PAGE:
Richard and I saw *Cagney* off Broadway on 10/14. A dear friend and former boss of his is one of the producers, we've been anxious to see the show. It's a musical about James Cagney: growing up on the Lower East Side, rising up through vaudeville, becoming a hit on Broadway, going to Hollywood, becoming a big star, feeling fossilized in his gangster persona, getting smeared by HUAC, being honored late in life. The whole bit, a paint by numbers bio.
The show had a strong whiff of dinner theatre. All we needed was the rubbery chicken and overcooked broccoli. There was a cast of six, all acting, singing, and tapping their little hearts out. The audience loved it. We didn't love it as much. It was very professionally done and clearly knew what it was doing, and what its audience wants, but it didn't really turn our cranks.
The show will only work with the right guy playing Cagney, and whadya know, Robert Creighton also co-wrote the songs. He was fantastic, full of verve, gave a performance and not just an impersonation. The highlight of the show was the tap battle between Cagney and Jeffry Denman as Bob Hope.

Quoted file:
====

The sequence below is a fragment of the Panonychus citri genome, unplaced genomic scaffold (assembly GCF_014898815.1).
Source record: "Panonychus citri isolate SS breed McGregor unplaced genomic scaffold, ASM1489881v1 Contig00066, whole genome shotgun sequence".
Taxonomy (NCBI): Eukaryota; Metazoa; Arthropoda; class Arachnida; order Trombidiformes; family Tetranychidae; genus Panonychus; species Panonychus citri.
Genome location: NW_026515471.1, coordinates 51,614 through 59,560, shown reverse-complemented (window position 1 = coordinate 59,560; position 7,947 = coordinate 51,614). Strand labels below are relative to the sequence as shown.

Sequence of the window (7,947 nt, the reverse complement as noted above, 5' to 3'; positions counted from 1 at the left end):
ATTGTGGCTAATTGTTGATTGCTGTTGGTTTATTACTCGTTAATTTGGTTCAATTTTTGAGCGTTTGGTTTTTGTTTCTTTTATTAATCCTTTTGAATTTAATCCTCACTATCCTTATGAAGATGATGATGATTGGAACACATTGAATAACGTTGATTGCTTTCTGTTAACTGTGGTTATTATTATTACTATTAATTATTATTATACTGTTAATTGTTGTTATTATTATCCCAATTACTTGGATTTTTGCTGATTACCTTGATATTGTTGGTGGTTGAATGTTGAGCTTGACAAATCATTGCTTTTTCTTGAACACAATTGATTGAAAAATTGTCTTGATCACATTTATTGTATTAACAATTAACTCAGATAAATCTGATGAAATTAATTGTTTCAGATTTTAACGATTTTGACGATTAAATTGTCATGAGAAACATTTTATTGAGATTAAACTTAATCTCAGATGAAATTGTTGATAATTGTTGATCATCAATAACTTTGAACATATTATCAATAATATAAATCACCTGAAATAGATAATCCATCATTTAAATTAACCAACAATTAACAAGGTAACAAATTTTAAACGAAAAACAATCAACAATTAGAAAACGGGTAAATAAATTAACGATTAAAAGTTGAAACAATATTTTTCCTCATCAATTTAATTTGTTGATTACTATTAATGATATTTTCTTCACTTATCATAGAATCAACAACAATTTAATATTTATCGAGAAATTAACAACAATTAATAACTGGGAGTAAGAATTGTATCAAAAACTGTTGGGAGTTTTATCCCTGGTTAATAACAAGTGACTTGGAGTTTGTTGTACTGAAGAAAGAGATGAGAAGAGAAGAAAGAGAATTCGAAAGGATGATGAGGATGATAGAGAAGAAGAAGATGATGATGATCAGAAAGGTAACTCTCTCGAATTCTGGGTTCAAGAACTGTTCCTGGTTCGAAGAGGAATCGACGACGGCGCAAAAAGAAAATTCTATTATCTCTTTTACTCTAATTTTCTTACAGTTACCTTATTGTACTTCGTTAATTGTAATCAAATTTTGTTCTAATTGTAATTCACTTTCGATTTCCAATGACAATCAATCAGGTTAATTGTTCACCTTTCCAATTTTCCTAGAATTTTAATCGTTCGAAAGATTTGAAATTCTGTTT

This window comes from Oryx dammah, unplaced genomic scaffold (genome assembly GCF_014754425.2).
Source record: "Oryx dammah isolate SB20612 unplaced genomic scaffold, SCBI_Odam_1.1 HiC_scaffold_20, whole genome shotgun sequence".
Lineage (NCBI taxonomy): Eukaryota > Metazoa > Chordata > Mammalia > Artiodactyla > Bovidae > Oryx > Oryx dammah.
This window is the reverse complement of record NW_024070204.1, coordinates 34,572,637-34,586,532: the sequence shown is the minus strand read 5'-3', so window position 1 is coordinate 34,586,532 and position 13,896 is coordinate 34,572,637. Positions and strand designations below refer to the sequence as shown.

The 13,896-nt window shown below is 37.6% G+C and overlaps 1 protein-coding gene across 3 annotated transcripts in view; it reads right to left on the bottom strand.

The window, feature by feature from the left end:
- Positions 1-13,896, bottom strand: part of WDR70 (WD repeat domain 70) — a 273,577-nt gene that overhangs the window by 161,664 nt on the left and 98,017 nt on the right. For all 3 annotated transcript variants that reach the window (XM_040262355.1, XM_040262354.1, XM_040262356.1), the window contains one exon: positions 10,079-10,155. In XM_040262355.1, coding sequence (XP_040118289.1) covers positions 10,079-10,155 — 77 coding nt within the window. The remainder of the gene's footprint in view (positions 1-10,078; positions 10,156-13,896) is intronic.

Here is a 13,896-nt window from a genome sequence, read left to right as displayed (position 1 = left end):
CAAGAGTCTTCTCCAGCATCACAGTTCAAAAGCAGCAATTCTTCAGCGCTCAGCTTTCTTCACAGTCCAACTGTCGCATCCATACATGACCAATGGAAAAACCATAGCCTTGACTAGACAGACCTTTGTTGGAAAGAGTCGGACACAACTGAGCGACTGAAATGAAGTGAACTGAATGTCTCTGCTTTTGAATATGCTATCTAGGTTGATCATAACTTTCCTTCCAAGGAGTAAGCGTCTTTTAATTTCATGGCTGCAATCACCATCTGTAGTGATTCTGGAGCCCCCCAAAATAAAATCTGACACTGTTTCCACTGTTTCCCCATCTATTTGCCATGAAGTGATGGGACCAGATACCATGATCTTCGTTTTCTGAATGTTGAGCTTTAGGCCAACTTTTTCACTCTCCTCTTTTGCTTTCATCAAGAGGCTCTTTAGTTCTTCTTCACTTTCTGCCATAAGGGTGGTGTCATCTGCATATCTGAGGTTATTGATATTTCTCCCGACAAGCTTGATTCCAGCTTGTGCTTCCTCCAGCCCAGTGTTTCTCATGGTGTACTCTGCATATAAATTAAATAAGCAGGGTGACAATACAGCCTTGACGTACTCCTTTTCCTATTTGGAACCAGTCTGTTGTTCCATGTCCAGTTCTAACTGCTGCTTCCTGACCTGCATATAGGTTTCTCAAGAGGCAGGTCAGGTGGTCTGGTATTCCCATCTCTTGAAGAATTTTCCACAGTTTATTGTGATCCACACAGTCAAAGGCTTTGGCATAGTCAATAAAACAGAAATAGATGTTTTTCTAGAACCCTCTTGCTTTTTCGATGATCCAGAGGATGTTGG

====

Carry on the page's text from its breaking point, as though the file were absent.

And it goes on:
Richard complained the week before that *Tristan und Isolde* was too long. But I felt like this was even longer than that. Now, how can two hours and twenty minutes be longer than five and a half hours, you ask? The difference is that *T & I* NEEDS to be over five hours long, it's built into the experience, it needs to be epic in its scope to really work. A two-hour edited version of *T & I* would be an interesting experience, but it wouldn't be right. *Cagney* is a diverting evening in the theatre, with nothing deep or original in it. A show like that should be no longer than 90 minutes without intermission, or two hours with intermission. Those extra twenty minutes really have a big impact, and not in a good way.